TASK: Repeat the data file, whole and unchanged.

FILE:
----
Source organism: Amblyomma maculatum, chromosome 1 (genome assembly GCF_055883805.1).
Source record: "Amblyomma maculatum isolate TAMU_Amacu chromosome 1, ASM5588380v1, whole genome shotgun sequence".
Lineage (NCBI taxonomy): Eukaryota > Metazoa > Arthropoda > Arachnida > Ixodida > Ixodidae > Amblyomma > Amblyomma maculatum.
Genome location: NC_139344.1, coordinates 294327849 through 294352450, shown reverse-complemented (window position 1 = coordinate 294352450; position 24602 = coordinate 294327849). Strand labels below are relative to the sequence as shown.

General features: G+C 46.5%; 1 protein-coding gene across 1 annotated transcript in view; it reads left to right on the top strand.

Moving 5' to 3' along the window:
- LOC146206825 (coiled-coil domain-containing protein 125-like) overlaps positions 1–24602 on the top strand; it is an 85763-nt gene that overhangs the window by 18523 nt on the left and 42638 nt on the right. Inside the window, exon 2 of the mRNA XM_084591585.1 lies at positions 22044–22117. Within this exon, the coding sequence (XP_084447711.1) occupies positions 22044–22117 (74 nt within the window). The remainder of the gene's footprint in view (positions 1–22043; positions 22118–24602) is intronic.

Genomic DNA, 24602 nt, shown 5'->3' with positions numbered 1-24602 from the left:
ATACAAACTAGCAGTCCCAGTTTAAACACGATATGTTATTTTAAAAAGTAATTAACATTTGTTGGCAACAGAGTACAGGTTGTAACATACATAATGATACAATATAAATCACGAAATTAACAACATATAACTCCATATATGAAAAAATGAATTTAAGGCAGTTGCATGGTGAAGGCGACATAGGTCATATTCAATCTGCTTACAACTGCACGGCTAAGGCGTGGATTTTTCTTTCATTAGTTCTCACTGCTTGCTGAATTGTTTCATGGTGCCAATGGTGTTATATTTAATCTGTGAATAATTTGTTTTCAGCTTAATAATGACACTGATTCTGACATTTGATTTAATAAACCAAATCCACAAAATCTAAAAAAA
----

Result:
Source organism: Amblyomma maculatum, chromosome 1 (genome assembly GCF_055883805.1).
Source record: "Amblyomma maculatum isolate TAMU_Amacu chromosome 1, ASM5588380v1, whole genome shotgun sequence".
Lineage (NCBI taxonomy): Eukaryota > Metazoa > Arthropoda > Arachnida > Ixodida > Ixodidae > Amblyomma > Amblyomma maculatum.
Genome location: NC_139344.1, coordinates 294327849 through 294352450, shown reverse-complemented (window position 1 = coordinate 294352450; position 24602 = coordinate 294327849). Strand labels below are relative to the sequence as shown.

General features: G+C 46.5%; 1 protein-coding gene across 1 annotated transcript in view; it reads left to right on the top strand.

Moving 5' to 3' along the window:
- LOC146206825 (coiled-coil domain-containing protein 125-like) overlaps positions 1–24602 on the top strand; it is an 85763-nt gene that overhangs the window by 18523 nt on the left and 42638 nt on the right. Inside the window, exon 2 of the mRNA XM_084591585.1 lies at positions 22044–22117. Within this exon, the coding sequence (XP_084447711.1) occupies positions 22044–22117 (74 nt within the window). The remainder of the gene's footprint in view (positions 1–22043; positions 22118–24602) is intronic.

Genomic DNA, 24602 nt, shown 5'->3' with positions numbered 1-24602 from the left:
ATACAAACTAGCAGTCCCAGTTTAAACACGATATGTTATTTTAAAAAGTAATTAACATTTGTTGGCAACAGAGTACAGGTTGTAACATACATAATGATACAATATAAATCACGAAATTAACAACATATAACTCCATATATGAAAAAATGAATTTAAGGCAGTTGCATGGTGAAGGCGACATAGGTCATATTCAATCTGCTTACAACTGCACGGCTAAGGCGTGGATTTTTCTTTCATTAGTTCTCACTGCTTGCTGAATTGTTTCATGGTGCCAATGGTGTTATATTTAATCTGTGAATAATTTGTTTTCAGCTTAATAATGACACTGATTCTGACATTTGATTTAATAAACCAAATCCACAAAATCTAAAAAAA